One of the primary design challenges for clustered SAN applications and middleware is ensuring safe and efficient coordination of access to shared state on disk and commonly, a software service called a distributed lock manager (DLM) is employed to provide such coordination. A typical lock service such as OpenDLM[7] operates on shared resources, abstract application-level entities that require access coordination, and attempts to provide the guarantee of mutual exclusion - no two processes may simultaneously hold conflicting locks on the same resource.

2.2 Safety and liveness problems in SANs

In theory, DLM-based mutual exclusion offers sufficient mechanism to ensure safe access to shared state. In practice, however, guaranteeing safe serialization of disk requests tends to be more difficult than the above discussion might suggest due to the effects of node failures and asynchrony: nodes can fail by stopping and the processing and communication delays are not bounded. The following examples illustrate the nature of the problem.

Scenario 1: Consider a data structure $ S$ spanning 10 blocks on a shared disk $ D$ and two clients, $ C_1$ and $ C_2$ , that are accessing the data structure concurrently. $ C_1$ is updating blocks $ [3 - 7]$ of $ S$ under the protection of an exclusive lock, while $ C_2$ wants to read $ S$ in its entirety (i.e., blocks $ [0 - 9]$ ) and is waiting for a shared lock. Suppose $ C_1$ crashes after sending its $ WRITE$ request to $ D$ but before hearing the response. The lock manager correctly detects the failure, reclaims the exclusive lock, and grants it to $ C_2$ in shared mode. Next, $ C_2$ proceeds to reading $ S$ and, assuming that a single disk request can carry up to 5 blocks of data, issues two requests: $ R_1 = \langle READ [0-4] \rangle$ and $ R_2 = \langle READ [5-9] \rangle$ . Suppose $ C_1$ 's delayed $ WRITE$ request on blocks $ [3 - 7]$ reaches the disk after $ R_1$ but before $ R_2$ , in which case only the latter would reflect the effects of $ C_1$ 's update. Hence, although individual I/O requests are processed by $ D$ as atomic units, their inconsistent interleaving would cause $ C_2$ to observe and act upon a partial update from $ C_1$ , which can be viewed as a violation of data safety.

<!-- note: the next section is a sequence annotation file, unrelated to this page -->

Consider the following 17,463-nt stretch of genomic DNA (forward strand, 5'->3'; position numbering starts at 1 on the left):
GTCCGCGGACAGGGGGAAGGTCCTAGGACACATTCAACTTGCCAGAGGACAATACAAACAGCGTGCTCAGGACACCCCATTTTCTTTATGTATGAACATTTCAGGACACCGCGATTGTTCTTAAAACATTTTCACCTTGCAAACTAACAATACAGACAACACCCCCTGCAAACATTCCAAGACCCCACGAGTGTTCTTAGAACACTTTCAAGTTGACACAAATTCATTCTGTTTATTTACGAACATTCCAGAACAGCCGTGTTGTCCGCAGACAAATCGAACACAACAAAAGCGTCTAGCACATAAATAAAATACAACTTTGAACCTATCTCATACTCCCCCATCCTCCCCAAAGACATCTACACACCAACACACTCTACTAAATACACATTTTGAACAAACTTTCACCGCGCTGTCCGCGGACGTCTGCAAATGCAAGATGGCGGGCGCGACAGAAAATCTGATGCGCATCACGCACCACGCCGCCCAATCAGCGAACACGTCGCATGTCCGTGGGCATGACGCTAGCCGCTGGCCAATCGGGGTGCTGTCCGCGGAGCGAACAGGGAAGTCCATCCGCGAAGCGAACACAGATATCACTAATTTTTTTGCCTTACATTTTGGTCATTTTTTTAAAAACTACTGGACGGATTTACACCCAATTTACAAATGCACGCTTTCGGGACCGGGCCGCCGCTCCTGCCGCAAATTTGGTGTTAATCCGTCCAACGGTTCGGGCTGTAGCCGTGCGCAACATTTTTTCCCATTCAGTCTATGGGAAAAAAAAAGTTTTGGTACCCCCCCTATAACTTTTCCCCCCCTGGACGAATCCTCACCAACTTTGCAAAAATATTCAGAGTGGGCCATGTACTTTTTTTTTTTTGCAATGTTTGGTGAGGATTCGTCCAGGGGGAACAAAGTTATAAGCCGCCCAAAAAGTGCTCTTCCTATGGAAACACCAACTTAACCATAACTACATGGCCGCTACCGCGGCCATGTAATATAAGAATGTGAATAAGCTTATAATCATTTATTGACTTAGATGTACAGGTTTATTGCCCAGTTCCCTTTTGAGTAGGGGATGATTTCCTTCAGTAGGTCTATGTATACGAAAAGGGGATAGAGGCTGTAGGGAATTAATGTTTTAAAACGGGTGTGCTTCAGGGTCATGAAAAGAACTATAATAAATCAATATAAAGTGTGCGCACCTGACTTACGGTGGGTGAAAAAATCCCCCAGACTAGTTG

As an alternative to heartbeat failure detection, a lease-based mechanism [26] can be used to coordinate clients' accesses in the above example, but precisely the same problematic scenario would arise when clocks are not synchronized. When $ C_1$ crashes and its lease expires, the lease manager could grant it to $ C_2$ prior to the arrival of the last $ WRITE$ from $ C_1$ to the storage target. Since the target does not coordinate with the lease manager, it fails to establish the fact that an incoming request from $ C_1$ is inconsistent with the current lease ownership state.

Scenario 2: Clustered applications and middleware services commonly need to enforce transactional semantics on updates to application state and metadata. In a shared-disk clustered environment, distributed transactions have traditionally been supported by two-phase locking in conjunction with a distributed write-ahead logging (WAL) protocol. In the abstract, the system maintains a snapshot of application state along with a set of per-client logs (also on shared disks) that record Redo and/or Undo information for every transaction along with its commit status. During failure recovery, the system must examine the suspected client's log and restore consistency by rolling back all uncommitted updates and replaying all updates associated with committed transactions that may not have been flushed to the snapshot prior to the failure. An essential underlying assumption here is that once log recovery is initiated, no additional $ WRITE$ requests from the suspected process will reach the snapshot. A violation of this assumption could result in the corruption of logs and application data.